Oracle on Tuesday released a new Critical Patch Update addressing 51 security flaws across a variety of its products. The release was Oracle’s ninth such quarterly update, and was the first to be preannounced. The release was initially announced last Thursday.
Included among the patches are security fixes for Oracle Database Server, Oracle Applications Server, Oracle Collaboration Suite, Oracle E-Business Suite, Oracle Enterprise Manager and Oracle PeopleSoft Enterprise Applications.
Twenty-six of the patches are for Oracle Database products, many of them addressing vulnerabilities to remote intrusion without a user name or password. The update also includes non-security fixes that are required by the security patches. The company recommends that customers apply all patches promptly.
52 Minus 1
Although the preannouncement had indicated that 52 patches would be released, one was withheld at the last minute after a technical problem was discovered, according to a blog written by Eric Maurice, manager for security in Oracle’s Global Technology Business Unit.
“Per our policy, which is intended to ensure that all customers have an equal security posture, we removed the fix from the January CPU,” Maurice said. The missing patch will be released in the next Critical Patch Update, due in April, he added. The last Critical Patch Update, released in October, included 101 fixes.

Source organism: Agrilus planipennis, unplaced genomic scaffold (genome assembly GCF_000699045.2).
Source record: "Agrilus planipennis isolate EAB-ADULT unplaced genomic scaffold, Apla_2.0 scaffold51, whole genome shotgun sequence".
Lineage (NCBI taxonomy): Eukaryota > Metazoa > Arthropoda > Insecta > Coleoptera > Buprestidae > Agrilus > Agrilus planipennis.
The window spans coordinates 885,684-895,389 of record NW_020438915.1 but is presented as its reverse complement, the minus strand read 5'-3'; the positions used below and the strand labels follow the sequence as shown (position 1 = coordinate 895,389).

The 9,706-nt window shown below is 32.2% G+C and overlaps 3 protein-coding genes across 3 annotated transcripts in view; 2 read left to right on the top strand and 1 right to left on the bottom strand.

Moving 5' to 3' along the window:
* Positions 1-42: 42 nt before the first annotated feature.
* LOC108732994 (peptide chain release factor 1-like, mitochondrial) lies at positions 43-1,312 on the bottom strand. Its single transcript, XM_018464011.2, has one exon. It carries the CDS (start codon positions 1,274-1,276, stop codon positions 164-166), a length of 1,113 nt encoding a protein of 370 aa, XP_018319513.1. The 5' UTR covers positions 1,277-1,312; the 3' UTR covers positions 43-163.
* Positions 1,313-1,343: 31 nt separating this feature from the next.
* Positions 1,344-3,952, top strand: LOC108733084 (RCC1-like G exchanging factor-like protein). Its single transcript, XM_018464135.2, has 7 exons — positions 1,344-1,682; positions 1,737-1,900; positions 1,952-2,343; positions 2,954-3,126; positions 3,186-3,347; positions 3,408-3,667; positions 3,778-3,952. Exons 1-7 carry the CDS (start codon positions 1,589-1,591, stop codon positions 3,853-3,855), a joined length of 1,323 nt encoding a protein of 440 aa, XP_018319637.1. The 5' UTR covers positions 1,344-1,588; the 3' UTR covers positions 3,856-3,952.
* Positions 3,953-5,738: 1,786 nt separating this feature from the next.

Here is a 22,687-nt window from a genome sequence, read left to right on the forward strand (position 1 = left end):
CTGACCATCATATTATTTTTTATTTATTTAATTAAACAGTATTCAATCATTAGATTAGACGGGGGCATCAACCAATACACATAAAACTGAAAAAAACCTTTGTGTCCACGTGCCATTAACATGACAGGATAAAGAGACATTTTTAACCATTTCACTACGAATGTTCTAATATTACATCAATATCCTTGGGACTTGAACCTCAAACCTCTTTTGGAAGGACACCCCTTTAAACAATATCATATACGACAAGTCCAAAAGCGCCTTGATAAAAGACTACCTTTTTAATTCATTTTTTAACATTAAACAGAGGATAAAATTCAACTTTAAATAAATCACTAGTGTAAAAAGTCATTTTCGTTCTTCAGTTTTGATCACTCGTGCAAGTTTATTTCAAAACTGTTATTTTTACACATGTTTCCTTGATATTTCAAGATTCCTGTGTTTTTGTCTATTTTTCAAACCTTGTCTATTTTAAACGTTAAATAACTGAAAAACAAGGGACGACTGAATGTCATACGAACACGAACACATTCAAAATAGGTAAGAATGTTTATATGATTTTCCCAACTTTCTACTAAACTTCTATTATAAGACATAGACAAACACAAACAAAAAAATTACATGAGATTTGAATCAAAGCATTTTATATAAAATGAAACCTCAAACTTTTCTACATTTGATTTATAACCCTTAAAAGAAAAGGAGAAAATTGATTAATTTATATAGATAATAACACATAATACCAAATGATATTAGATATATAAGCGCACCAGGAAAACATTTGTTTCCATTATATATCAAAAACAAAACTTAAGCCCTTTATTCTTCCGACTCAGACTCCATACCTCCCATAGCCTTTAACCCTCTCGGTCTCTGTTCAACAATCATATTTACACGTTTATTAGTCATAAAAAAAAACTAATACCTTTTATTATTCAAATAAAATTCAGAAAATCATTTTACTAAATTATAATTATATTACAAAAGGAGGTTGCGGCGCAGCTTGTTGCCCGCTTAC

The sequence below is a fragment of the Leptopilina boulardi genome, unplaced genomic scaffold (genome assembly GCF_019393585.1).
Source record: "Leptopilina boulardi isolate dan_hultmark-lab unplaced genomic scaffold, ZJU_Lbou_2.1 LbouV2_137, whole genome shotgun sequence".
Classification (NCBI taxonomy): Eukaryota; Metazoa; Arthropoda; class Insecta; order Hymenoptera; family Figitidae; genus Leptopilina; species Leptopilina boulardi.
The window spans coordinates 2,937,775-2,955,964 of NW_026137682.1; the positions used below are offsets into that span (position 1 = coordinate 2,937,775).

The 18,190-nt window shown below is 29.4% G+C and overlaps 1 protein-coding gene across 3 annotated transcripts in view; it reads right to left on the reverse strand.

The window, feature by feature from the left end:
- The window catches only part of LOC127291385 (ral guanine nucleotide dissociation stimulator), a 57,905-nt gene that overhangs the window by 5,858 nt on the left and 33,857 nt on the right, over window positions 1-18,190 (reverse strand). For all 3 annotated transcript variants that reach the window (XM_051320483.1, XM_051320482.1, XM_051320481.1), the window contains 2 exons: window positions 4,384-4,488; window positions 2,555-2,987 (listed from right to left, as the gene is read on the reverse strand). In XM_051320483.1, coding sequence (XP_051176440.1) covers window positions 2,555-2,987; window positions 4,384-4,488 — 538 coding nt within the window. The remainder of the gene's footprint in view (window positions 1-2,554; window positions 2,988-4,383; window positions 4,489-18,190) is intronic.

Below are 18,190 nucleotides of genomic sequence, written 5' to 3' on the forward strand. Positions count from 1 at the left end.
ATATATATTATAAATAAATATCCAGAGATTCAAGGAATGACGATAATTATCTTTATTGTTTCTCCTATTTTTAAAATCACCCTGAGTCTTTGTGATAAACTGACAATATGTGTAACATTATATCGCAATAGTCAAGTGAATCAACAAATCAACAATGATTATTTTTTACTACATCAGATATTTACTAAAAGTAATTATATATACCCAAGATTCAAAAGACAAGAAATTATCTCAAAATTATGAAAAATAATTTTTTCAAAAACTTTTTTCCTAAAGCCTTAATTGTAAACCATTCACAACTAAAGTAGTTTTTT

Starting last October, Redwood Shores, Calif.-based Oracle expanded its Critical Patch Update documentation to include executive summaries and common vulnerability scoring system (CVSS) scores to reflect the severity of the security flaws being addressed. It also began explicitly identifying vulnerabilities that could be remotely exploitable without authentication via user name and password.
By preannouncing the patches coming in forthcoming updates and providing expanded information about what they will entail, the company hopes to help customers be better prepared and keep their data safe.
Listening to the Customers
“Oracle introduced these changes as the result of feedback we received from many of our customers,” Maurice explained. “We hope that these changes will help our customers assess the criticality of the vulnerabilities resolved with each [update] and help them obtain patching decisions from their senior management more quickly.
“Ultimately, we feel these changes should result in further strengthening the security posture of our clients by providing a standard approach to vulnerability scoring and a means for better internal communication.”
The improved communication with customers seems to be a strategy Oracle has embraced following its acquisition of PeopleSoft, Siebel and others, and is bound to improve customer relations, noted Rebecca Wettemann, vice president of research for Nucleus Research.
“I think it’s a great move on Oracle’s part,” Wettemann said. “The more they can help customers plan for the future, the happier and more loyal those customers will be.”